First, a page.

Unofficial results from Tuesday’s election show Libertarian presidential nominee Gary Johnson received 58,796 votes in Iowa, about 3.8 percent of ballots cast.
Before this year, the most successful Libertarian ticket in Iowa gained 1 percent of the vote, way back in 1980. Although Johnson wasn’t able to maintain his much higher polling numbers from the late summer, he more than quadrupled his 2012 raw vote total and share of the vote here.
The result gives the Libertarian Party full “political party status” in Iowa. What does that mean in practical terms?
Iowa Code defines a political party as “a party which, at the last preceding general election, cast for its candidate for president of the United States or for governor, as the case may be, at least two percent of the total vote cast for all candidates for that office at that election.” After clearing that bar, a non-party political organizations can apply for political party status and keep it as long as its candidates for president or governor continue to receive at least 2 percent of the vote.
The Green Party was the last political organization to become a party in Iowa, after Ralph Nader won 2.2 percent of the statewide vote in the 2000 presidential election. However, the Greens lost that status after a little less than 1.5 percent of Iowans voted for Green gubernatorial candidate Jay Robinson in 2002. In recent election cycles, Greens have made almost no effort to build a party organization here. This year, no Green candidate aside from the presidential ticket filed in any Iowa race.
The Secretary of State’s website explains the biggest benefit from moving up to full party status:
Political party candidates may circulate nomination petitions to have their names placed on the Primary Election ballot. The Primary Election is held prior to the General Election, and winners of the Primary will have their names placed on the General Election ballot. Political parties may also nominate candidates for the General Election (if no candidate was nominated at the Primary Election) by holding nominating conventions.
Libertarians plan to make the most of that advantage. From a November 9 press release:
Iowa voters have acted, giving 4% of their votes to Presidential Libertarian Party candidate Gary Johnson. This is exceeds the 2% of votes needed for the State of Iowa to recognize the Libertarian Party as a full-status political party. Iowans will see the difference in the 2018 primaries.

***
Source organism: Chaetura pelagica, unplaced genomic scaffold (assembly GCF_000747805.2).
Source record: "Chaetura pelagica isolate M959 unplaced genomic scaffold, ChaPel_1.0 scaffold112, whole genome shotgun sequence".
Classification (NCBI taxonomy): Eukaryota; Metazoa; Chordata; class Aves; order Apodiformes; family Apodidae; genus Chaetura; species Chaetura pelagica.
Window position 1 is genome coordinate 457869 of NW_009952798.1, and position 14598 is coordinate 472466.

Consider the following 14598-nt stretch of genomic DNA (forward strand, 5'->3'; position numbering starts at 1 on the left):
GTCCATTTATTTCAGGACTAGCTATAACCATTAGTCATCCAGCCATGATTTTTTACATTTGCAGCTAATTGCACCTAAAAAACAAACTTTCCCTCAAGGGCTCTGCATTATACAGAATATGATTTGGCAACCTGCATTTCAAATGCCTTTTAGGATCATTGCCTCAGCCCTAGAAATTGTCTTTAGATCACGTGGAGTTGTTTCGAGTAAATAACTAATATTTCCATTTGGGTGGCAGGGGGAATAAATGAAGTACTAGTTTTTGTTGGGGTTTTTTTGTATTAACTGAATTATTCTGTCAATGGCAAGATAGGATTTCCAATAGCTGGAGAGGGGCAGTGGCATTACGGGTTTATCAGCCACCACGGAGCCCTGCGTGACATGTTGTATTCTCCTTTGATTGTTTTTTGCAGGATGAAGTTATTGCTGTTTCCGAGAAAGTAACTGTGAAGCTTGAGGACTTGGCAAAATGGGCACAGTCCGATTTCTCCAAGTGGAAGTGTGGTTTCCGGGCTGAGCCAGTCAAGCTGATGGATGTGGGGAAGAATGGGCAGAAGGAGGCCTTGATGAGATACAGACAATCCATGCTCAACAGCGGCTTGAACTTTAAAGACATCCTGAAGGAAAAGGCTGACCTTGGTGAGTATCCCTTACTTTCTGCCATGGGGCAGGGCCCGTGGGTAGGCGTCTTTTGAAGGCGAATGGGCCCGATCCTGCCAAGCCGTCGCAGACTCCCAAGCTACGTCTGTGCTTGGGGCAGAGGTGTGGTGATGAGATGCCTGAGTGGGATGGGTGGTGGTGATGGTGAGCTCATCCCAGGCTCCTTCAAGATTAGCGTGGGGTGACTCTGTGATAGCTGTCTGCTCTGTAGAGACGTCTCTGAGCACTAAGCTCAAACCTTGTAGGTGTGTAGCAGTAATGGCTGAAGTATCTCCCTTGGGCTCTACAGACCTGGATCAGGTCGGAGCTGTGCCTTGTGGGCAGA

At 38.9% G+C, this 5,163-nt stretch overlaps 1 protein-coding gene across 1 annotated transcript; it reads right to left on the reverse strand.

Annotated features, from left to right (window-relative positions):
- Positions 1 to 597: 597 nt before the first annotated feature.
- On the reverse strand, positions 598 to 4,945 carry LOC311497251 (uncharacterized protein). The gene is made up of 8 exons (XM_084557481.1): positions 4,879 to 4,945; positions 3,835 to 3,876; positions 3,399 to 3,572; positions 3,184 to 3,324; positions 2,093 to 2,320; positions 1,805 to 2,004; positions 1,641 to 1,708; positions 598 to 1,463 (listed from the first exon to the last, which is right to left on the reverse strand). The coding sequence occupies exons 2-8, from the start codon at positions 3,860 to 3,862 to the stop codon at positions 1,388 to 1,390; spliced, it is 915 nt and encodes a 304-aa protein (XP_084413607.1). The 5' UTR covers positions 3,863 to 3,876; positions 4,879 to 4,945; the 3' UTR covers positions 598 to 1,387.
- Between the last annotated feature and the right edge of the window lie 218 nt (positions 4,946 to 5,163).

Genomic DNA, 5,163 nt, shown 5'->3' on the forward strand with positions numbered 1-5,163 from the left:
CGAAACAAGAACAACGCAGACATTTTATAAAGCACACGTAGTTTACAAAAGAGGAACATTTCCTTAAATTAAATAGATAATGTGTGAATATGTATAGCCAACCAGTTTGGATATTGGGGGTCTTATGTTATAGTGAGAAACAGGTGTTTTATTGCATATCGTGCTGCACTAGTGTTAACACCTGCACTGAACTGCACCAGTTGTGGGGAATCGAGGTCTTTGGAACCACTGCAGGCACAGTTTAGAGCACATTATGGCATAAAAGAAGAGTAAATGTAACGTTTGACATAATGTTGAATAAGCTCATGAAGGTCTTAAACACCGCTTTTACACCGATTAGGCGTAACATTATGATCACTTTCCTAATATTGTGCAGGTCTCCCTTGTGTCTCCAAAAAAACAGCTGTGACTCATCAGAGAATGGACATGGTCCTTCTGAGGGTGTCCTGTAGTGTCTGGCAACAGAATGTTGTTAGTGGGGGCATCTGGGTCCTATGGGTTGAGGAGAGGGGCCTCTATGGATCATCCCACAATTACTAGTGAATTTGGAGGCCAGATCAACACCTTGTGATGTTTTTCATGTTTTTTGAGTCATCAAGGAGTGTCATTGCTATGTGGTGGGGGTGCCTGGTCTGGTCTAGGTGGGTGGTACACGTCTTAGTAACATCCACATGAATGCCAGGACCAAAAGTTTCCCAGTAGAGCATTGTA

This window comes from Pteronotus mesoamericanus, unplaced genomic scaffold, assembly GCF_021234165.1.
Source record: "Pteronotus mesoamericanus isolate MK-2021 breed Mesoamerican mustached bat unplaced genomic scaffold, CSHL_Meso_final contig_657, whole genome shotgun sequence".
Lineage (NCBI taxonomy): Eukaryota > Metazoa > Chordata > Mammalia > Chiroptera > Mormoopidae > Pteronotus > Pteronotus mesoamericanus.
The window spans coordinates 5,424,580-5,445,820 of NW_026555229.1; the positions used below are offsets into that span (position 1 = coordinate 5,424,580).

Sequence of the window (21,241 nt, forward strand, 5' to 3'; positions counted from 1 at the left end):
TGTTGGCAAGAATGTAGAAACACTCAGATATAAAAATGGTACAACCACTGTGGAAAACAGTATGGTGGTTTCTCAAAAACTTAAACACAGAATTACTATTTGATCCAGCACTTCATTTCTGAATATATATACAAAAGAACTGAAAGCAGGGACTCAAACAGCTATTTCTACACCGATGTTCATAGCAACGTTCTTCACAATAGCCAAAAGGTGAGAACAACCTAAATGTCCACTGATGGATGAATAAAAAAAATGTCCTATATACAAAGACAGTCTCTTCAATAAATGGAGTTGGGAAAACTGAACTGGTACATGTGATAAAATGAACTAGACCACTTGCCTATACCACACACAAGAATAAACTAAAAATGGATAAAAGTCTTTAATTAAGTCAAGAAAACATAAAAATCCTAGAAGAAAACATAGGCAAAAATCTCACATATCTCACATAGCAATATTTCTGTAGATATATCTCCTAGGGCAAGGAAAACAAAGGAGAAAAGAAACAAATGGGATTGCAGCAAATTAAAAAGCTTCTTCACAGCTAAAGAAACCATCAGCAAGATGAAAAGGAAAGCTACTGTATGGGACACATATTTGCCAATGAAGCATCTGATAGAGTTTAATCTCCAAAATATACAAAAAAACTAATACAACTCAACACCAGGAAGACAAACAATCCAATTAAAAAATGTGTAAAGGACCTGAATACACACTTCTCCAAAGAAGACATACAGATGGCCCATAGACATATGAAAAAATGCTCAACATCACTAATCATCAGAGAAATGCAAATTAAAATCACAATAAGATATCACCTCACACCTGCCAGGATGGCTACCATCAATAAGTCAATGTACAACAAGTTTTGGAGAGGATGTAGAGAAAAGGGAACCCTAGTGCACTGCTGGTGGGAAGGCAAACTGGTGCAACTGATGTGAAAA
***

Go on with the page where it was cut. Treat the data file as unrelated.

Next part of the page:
“Voters ask us why they don’t hear about Libertarian candidates until late in an election,” said Campaigns and Elections Chair James Schneider. “Our candidates have been campaigning for months, but they have not been allowed to file their candidacy papers until August – and often the media and polls do not acknowledge a candidate until papers are filed.” As a Political Party, Libertarians will now be able to file for office before primary elections.
State Party Chair Keith Laube said, “We thank our candidates, dedicated volunteers and party members. They helped to inform voters about Libertarian values of personal freedoms and a smaller more efficient government, while caring for families and small businesses.” Mr. Laube added, “With the Libertarian Party obtaining political party status, the 2016 general election was a win for Iowa citizens. In the future there will be more ideas regarding the issues and less time spent on partisan politics.”
John Deeth, who works in the Johnson County auditor’s Elections Office, noted on his blog,
The signature levels for a just barely big enough to qualify party to get its candidates on the ballot in Iowa are minuscule, and primary turnout is likely to be just as minuscule. My county had 44 voters in the last third party primary, for the Greens in 2002. The practical effect is a lot more printing costs and testing time for auditors, for ballots few people will use.
The biggest challenge for Iowa Libertarians now will be maintaining a large enough share of the vote to keep their party status. Johnson benefited from unusually high unfavorable ratings for this year’s Republican presidential nominee. The next GOP candidate for governor may not be so disliked by Republicans with a libertarian bent.
Nearly 10,000 registered voters in Iowa currently align with the Libertarian Party. The last Libertarian candidate for governor, Dr. Lee Hieb, won 20,321 votes (nearly 1.8 percent) in 2014, an improvement on the 14,398 votes (1.3 percent) for Eric Cooper in 2010.
Jake Porter, who was the party’s nominee for secretary of state the last two midterm elections, has been running for governor for some time. (Hieb is chairing his campaign.) He will need between 22,000 and 25,000 votes to clear the 2 percent threshold in 2018.
Iowa Libertarians nominated candidates for Iowa’s U.S. Senate seat and for the U.S. House in the third Congressional district, as well as in six Iowa Senate and twelve Iowa House districts this year. Recruiting as many state legislative candidates as possible, especially in heavily Republican areas where Democrats often don’t run, should be a high priority going into the 2018 election cycle.